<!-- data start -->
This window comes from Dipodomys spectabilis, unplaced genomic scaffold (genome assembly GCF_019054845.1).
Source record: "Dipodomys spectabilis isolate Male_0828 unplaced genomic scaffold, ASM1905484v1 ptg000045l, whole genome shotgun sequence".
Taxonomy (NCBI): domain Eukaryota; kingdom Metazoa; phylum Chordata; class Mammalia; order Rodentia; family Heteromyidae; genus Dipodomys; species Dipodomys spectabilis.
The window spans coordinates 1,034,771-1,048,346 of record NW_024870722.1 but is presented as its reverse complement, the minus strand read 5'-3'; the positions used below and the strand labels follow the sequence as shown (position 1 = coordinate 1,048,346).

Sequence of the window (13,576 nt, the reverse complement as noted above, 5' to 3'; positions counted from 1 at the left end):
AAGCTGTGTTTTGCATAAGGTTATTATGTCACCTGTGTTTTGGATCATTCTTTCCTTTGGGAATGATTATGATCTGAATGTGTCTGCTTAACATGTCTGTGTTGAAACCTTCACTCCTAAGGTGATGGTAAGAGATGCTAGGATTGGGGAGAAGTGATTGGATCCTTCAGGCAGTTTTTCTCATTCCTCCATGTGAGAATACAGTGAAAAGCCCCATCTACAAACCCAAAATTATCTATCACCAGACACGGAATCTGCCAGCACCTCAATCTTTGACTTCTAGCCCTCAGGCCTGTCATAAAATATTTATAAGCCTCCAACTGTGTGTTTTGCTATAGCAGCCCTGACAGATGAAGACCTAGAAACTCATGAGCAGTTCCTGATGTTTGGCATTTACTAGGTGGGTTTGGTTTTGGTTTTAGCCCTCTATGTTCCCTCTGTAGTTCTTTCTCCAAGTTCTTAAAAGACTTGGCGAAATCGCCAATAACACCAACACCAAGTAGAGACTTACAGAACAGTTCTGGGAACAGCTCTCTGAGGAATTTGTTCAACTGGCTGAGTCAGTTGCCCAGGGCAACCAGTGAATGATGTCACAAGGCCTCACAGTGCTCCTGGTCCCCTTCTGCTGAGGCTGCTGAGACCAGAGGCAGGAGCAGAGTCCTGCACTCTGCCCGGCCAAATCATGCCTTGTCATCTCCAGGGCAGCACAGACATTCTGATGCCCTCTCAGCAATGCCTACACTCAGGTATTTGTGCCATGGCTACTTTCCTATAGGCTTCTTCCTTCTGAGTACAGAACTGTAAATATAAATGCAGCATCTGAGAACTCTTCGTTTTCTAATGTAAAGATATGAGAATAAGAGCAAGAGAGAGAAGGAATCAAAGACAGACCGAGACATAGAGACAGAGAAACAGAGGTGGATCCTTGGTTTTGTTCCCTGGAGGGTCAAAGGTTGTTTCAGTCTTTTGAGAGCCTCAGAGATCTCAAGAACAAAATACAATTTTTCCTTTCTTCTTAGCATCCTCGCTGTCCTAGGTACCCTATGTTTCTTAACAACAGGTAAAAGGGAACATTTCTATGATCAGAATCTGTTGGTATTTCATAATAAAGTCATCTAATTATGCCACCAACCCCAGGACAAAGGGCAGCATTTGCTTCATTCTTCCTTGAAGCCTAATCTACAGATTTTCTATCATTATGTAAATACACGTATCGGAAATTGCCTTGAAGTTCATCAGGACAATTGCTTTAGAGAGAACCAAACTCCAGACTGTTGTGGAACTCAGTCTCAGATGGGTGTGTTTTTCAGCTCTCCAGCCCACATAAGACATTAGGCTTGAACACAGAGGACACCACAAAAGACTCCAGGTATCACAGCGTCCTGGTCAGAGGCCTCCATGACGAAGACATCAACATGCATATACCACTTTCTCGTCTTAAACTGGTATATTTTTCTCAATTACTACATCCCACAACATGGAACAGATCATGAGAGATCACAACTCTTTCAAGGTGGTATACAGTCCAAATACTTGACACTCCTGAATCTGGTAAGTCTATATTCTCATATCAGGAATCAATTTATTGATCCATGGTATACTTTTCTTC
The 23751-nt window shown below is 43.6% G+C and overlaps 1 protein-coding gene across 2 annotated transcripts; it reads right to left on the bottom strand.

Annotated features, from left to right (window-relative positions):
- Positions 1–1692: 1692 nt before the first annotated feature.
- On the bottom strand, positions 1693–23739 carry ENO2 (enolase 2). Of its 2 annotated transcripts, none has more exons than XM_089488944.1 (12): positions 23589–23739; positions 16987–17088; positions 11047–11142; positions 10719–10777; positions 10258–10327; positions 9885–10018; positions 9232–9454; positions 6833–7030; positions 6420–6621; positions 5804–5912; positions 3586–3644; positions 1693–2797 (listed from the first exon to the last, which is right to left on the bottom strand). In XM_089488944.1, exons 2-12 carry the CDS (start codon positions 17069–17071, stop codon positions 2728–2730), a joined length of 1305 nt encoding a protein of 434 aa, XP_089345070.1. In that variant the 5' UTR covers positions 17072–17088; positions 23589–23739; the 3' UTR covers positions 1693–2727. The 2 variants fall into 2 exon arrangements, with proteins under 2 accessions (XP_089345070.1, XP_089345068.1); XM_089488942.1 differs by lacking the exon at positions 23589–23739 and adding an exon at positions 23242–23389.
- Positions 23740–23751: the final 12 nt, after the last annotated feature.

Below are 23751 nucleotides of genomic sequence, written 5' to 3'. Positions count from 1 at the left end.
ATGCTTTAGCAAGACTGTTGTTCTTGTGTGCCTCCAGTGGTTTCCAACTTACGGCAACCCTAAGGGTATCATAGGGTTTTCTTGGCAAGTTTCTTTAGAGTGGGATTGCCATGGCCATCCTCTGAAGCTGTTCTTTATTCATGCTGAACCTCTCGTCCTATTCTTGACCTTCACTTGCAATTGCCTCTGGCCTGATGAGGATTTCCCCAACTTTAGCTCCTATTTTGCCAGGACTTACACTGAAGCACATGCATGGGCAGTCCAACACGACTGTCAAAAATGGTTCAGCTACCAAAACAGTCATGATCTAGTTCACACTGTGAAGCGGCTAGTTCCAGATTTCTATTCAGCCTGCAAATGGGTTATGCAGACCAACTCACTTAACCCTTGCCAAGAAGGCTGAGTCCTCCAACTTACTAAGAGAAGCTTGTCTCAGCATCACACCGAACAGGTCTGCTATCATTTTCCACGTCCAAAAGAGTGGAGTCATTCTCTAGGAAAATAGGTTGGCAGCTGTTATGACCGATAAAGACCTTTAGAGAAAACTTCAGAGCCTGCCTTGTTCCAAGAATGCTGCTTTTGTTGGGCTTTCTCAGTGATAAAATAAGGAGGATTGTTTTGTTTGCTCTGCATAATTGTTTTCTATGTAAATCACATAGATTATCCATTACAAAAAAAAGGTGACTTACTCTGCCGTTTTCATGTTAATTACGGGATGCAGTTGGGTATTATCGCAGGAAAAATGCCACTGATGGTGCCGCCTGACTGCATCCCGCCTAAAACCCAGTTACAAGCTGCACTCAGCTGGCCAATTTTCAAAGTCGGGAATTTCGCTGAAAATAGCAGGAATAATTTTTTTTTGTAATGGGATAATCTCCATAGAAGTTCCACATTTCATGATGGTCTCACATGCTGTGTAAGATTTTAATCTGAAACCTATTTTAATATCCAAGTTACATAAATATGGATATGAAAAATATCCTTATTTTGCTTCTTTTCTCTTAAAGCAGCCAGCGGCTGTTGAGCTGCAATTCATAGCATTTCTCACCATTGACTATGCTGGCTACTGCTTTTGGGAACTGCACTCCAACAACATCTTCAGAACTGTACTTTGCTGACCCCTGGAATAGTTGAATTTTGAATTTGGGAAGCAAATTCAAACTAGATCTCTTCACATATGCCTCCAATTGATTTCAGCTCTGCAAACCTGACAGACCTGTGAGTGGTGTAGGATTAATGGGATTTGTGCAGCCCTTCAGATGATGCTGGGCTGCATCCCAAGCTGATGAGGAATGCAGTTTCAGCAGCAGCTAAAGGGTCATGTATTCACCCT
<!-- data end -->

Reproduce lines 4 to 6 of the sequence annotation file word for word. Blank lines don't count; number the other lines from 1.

The window spans coordinates 1,034,771-1,048,346 of record NW_024870722.1 but is presented as its reverse complement, the minus strand read 5'-3'; the positions used below and the strand labels follow the sequence as shown (position 1 = coordinate 1,048,346).

Sequence of the window (13,576 nt, the reverse complement as noted above, 5' to 3'; positions counted from 1 at the left end):
AAGCTGTGTTTTGCATAAGGTTATTATGTCACCTGTGTTTTGGATCATTCTTTCCTTTGGGAATGATTATGATCTGAATGTGTCTGCTTAACATGTCTGTGTTGAAACCTTCACTCCTAAGGTGATGGTAAGAGATGCTAGGATTGGGGAGAAGTGATTGGATCCTTCAGGCAGTTTTTCTCATTCCTCCATGTGAGAATACAGTGAAAAGCCCCATCTACAAACCCAAAATTATCTATCACCAGACACGGAATCTGCCAGCACCTCAATCTTTGACTTCTAGCCCTCAGGCCTGTCATAAAATATTTATAAGCCTCCAACTGTGTGTTTTGCTATAGCAGCCCTGACAGATGAAGACCTAGAAACTCATGAGCAGTTCCTGATGTTTGGCATTTACTAGGTGGGTTTGGTTTTGGTTTTAGCCCTCTATGTTCCCTCTGTAGTTCTTTCTCCAAGTTCTTAAAAGACTTGGCGAAATCGCCAATAACACCAACACCAAGTAGAGACTTACAGAACAGTTCTGGGAACAGCTCTCTGAGGAATTTGTTCAACTGGCTGAGTCAGTTGCCCAGGGCAACCAGTGAATGATGTCACAAGGCCTCACAGTGCTCCTGGTCCCCTTCTGCTGAGGCTGCTGAGACCAGAGGCAGGAGCAGAGTCCTGCACTCTGCCCGGCCAAATCATGCCTTGTCATCTCCAGGGCAGCACAGACATTCTGATGCCCTCTCAGCAATGCCTACACTCAGGTATTTGTGCCATGGCTACTTTCCTATAGGCTTCTTCCTTCTGAGTACAGAACTGTAAATATAAATGCAGCATCTGAGAACTCTTCGTTTTCTAATGTAAAGATATGAGAATAAGAGCAAGAGAGAGAAGGAATCAAAGACAGACCGAGACATAGAGACAGAGAAACAGAGGTGGATCCTTGGTTTTGTTCCCTGGAGGGTCAAAGGTTGTTTCAGTCTTTTGAGAGCCTCAGAGATCTCAAGAACAAAATACAATTTTTCCTTTCTTCTTAGCATCCTCGCTGTCCTAGGTACCCTATGTTTCTTAACAACAGGTAAAAGGGAACATTTCTATGATCAGAATCTGTTGGTATTTCATAATAAAGTCATCTAATTATGCCACCAACCCCAGGACAAAGGGCAGCATTTGCTTCATTCTTCCTTGAAGCCTAATCTACAGATTTTCTATCATTATGTAAATACACGTATCGGAAATTGCCTTGAAGTTCATCAGGACAATTGCTTTAGAGAGAACCAAACTCCAGACTGTTGTGGAACTCAGTCTCAGATGGGTGTGTTTTTCAGCTCTCCAGCCCACATAAGACATTAGGCTTGAACACAGAGGACACCACAAAAGACTCCAGGTATCACAGCGTCCTGGTCAGAGGCCTCCATGACGAAGACATCAACATGCATATACCACTTTCTCGTCTTAAACTGGTATATTTTTCTCAATTACTACATCCCACAACATGGAACAGATCATGAGAGATCACAACTCTTTCAAGGTGGTATACAGTCCAAATACTTGACACTCCTGAATCTGGTAAGTCTATATTCTCATATCAGGAATCAATTTATTGATCCATGGTATACTTTTCTTC